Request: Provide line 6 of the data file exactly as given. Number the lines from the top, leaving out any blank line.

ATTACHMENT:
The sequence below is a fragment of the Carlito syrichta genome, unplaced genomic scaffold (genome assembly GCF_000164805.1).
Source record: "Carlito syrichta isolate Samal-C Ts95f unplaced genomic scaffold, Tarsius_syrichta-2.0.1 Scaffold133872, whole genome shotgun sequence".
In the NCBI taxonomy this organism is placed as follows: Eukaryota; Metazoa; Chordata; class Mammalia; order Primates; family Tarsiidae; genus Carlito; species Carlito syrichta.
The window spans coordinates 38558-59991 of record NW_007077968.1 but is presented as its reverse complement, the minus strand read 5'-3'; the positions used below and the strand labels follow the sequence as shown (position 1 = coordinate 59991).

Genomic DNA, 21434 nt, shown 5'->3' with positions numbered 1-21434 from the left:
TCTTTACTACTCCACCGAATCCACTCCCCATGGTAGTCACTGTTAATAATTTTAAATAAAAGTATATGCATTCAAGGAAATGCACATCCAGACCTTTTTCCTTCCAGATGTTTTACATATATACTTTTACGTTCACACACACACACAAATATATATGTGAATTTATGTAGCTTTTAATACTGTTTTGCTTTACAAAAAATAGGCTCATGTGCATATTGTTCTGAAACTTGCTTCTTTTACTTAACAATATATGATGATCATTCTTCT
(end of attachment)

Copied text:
TCTTTACTACTCCACCGAATCCACTCCCCATGGTAGTCACTGTTAATAATTTTAAATAAAAGTATATGCATTCAAGGAAATGCACATCCAGACCTTTTTCCTTCCAGATGTTTTACATATATACTTTTACGTTCACACACACACACAAATATATATGTGAATTTATGTAGCTTTTAATACTGTTTTGCTTTACAAAAAATAGGCTCATGTGCATATTGTTCTGAAACTTGCTTCTTTTACTTAACAATATATGATGATCATTCTTCT